TODAY, Monday 16th May, 2011, the National Theatre of Scotland is delighted to announce that theatre maker, Catriona Lexy Campbell has been appointed the company’s first Gaelic associate artist.
In her new role, Catriona will work with the National Theatre of Scotland to support the company’s artistic planning, inform the development of its Gaelic strategy and develop new personal artistic projects.
Commenting on her appointment, Catriona said: “I am very pleased to be working with the National Theatre of Scotland as their first-ever Gaelic associate artist. This is a great opportunity, not only for myself but also, for the Gaelic arts community to join with National Theatre of Scotland in forming strong partnerships, enhancing existing connections and bringing Gaelic theatre into an exciting new domain.
“I am delighted to be involved at the outset and hope this will be the beginning of an ongoing and mutually beneficial relationship.”
Writer, actor and theatre maker, Catriona began her career as Gaelic drama artist for Skye, Lochalsh and Lochaber with Eden Court Theatre and continues to work extensively within the Gaelic creative arts community.
She has won international awards for her poetry; featured at many of Scotland’s literary events and festivals including Wigtown Book Festival, Stanza and Word.
She has published a novel and a book of short stories and has recently been commissioned by the Scottish Palywrights Society, to write a new play in association with Theatre Hebrides.
Vicky Featherstone, artistic director, National Theatre of Scotland, explained: “After five exciting years building the company and a body of work and forging links with artists and companies across the country, we are now looking to engage with artists and communities who we want to be represented more fully in our programme.”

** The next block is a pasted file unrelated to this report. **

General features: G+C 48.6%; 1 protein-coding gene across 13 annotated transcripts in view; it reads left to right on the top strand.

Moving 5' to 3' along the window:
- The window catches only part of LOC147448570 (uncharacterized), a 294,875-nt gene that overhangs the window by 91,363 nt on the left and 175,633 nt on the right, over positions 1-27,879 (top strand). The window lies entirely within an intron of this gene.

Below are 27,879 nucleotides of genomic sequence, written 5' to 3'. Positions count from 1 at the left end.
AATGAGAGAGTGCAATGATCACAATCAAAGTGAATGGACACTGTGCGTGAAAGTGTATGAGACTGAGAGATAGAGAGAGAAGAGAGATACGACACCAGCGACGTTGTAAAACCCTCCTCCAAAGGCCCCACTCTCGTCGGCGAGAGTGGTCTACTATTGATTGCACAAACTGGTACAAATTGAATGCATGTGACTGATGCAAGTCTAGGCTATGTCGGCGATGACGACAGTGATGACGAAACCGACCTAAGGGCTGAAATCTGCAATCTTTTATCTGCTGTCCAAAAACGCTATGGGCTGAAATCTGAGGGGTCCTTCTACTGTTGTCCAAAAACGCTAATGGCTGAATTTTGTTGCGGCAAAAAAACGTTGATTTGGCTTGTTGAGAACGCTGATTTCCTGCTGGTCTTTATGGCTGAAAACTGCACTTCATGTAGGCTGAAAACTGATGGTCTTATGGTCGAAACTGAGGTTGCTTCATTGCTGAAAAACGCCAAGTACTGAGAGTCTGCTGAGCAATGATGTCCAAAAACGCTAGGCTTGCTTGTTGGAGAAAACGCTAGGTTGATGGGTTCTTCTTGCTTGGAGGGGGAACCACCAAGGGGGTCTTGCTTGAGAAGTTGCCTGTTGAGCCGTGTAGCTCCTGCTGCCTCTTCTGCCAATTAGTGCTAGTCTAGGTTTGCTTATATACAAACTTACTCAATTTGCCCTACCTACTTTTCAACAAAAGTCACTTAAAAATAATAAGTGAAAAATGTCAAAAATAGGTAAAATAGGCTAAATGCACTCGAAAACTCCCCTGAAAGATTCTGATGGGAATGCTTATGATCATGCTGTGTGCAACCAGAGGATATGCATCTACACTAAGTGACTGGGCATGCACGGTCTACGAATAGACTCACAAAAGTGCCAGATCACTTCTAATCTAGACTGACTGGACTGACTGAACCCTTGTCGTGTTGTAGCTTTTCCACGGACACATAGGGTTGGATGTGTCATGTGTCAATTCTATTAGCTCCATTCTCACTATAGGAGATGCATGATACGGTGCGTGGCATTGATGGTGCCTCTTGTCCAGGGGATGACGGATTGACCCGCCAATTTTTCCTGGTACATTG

She continued: “We are actively seeking ways to build strong connections with the Gaelic artistic community in particular to uncover the rich seam of talent that exists in Scotland. The calibre of candidate for the role of Gaelic associate was very high and we are looking forward to forging new relationships with many of the artists who applied.”
In conclusion, she said: “In this particular instance, we believe that placing a Gaelic artist at the heart of our artistic planning and development, and every day working lives, will generate the most significant change and lasting impact for the company and wider theatrical and Gaelic communities.”
At the beginning of 2011, the company staged a new play, Somersaults by Gaelic playwright Iain Finlay Macleod, which premiered at the Traverse Theatre, Edinburgh. This commission launched the development programme for Gaelic artists and work at the National Theatre of Scotland.
Somersaults was presented as part of the Company’s five-week Reveal residency at the Traverse Theatre Edinburgh at the beginning of 2011.
The production then toured to the Citizens Theatre, Glasgow, Macphail Theatre, Ullapool and An Lanntair, Stornoway.
The idea for Somersaults originated following discussion between writer, Iain, and Vicky Featherstone, on the decline of the Gaelic language. Iain was awarded a writers attachment with the company in 2009 and was subsequently offered a play-writing commission which led to Somersaults receiving a platform performance during Reveal.
Iain is currently under commission by National Theatre of Scotland to write a second play. Further details to be announced.
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NOTES TO EDITORS:
1. The National Theatre of Scotland is supported by the Scottish Government. Since its launch in February 2006, the National Theatre of Scotland has been involved in creating over 137 productions in 125 different locations. With no building of its own, the company takes theatre all over Scotland and beyond, working with existing and new venues and companies to create and tour theatre of the highest quality. It takes place in the great buildings of Scotland, but also in site-specific locations, airports and tower blocks, community halls and drill halls, ferries and forests. The company has performed to almost 600,000 people, across three continents.
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